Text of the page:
Could it be that the man who surrendered the internet to US telecoms monopolies might ae starting to take his consumer protection role seriously?
It turns out not really.
The FCC announced in November that it plans formally to classify text messaging, currently of indeterminate regulatory status, in the same category as high-speed Internet. Proponents claim the change will help wireless carriers stop unwanted communications from flooding customers’ cellphones. But as critics point out, moving text messaging to a regulation-light realm could also allow companies arbitrarily to block even legitimate communications.
The FCC moves classified texting under the same category as phone calls which should deter robot-spammers.
However, the FCC has made clear in previous rulings that carriers already have the ability to implement blocking technology that keeps out calls consumers do not want to receive — and that the same rules apply to texts.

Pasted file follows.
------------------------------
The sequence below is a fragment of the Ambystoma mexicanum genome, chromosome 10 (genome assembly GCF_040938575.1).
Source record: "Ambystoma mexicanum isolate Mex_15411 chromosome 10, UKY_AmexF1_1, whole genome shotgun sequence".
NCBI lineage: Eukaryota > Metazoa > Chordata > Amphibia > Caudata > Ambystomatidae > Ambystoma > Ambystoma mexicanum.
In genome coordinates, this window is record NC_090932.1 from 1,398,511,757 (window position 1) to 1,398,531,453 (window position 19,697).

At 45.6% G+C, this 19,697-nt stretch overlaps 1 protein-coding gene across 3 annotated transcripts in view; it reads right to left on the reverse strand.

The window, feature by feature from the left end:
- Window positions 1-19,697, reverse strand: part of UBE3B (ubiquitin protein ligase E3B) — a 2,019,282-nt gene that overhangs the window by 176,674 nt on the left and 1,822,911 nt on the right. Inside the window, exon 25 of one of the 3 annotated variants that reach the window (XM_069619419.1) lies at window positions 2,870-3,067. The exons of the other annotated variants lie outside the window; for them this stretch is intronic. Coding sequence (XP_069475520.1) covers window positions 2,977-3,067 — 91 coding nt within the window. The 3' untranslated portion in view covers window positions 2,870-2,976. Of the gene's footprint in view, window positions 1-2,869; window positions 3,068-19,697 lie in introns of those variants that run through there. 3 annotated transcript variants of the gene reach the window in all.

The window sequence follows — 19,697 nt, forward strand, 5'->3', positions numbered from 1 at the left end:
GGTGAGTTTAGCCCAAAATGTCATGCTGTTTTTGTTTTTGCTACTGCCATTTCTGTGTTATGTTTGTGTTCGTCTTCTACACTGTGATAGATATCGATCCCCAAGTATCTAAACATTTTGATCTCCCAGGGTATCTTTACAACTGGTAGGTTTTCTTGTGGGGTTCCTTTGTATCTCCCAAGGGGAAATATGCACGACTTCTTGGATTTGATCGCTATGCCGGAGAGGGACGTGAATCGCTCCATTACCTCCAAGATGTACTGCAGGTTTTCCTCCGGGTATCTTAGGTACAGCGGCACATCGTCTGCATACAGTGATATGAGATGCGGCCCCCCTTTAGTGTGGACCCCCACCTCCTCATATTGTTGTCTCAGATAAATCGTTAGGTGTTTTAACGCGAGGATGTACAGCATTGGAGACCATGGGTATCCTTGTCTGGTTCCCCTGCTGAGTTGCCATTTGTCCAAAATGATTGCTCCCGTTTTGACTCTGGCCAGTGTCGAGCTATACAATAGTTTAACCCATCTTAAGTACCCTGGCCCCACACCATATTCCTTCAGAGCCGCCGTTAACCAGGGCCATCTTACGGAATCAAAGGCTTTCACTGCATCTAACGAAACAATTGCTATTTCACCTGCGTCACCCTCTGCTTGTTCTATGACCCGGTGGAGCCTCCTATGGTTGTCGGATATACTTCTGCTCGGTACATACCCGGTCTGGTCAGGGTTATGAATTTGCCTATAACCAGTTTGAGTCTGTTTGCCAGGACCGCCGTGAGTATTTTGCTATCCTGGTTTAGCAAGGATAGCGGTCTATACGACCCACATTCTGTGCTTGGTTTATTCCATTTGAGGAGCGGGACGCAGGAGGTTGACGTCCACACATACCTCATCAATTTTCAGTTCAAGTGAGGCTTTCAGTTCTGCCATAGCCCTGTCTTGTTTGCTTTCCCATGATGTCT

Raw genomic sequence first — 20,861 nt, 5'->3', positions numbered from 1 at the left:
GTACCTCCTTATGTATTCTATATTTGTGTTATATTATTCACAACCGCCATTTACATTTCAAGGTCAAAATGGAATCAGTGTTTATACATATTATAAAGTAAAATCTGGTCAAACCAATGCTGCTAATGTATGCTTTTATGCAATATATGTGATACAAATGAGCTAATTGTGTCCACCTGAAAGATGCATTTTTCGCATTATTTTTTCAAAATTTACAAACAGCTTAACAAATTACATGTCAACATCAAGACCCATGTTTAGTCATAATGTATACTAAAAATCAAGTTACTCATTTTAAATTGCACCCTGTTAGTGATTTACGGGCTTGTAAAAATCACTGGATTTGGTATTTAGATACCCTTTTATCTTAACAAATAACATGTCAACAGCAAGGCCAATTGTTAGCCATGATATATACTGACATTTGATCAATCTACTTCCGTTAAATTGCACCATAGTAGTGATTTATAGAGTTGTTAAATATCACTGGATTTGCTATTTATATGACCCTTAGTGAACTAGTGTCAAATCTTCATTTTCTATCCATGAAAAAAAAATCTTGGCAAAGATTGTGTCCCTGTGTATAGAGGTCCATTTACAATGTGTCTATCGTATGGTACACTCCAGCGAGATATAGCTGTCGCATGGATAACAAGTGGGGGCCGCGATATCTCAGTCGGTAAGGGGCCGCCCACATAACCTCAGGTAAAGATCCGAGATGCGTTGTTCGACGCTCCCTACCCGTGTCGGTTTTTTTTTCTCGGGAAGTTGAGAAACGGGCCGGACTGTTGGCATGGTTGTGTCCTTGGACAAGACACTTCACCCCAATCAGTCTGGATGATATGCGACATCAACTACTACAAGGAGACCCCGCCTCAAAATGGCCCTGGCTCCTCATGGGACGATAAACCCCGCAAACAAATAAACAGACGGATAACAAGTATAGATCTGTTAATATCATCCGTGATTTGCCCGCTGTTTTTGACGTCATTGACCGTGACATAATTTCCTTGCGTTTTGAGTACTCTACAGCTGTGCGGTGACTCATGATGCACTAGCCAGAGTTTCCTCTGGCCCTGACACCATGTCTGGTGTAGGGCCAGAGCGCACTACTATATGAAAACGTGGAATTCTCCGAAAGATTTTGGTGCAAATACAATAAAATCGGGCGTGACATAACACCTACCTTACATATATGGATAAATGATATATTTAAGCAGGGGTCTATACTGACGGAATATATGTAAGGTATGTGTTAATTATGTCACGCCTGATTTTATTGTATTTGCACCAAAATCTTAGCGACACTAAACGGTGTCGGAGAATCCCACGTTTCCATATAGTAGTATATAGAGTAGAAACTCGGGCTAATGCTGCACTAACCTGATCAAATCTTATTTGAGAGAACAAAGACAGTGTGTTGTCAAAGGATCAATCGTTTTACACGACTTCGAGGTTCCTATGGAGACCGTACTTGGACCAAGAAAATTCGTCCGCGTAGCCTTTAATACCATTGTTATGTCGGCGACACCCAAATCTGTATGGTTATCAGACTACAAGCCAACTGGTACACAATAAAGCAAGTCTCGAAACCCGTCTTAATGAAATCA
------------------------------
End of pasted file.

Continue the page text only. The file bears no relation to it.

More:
The FCC’s proposal would offer telcos even greater freedom, to even censor content that is not proven spam at their whim rather than at the consumer’s will.
That is a bad idea because the monopolistic telcos have a habit of acting politically. Verizon in 2007 banned abortion-rights group Naral from contacting subscribers citing its authority to block “controversial or unsavoury” communications. This would have been OK if the messages had been spam, but they were emails to subscribers who consented to receive the texts.
Companies may also have economic incentives to deny senders access. If any upstart telco did try to challenge the supremacy of the US telco they would be blacklisted from emailing that telco’s subscriber base.
It would not have taken much for the FCC to be more specific in its wording to prevent the telco’s censoring but it seems the FCC believes that an unenforceable industry agreement not to do that will be enough.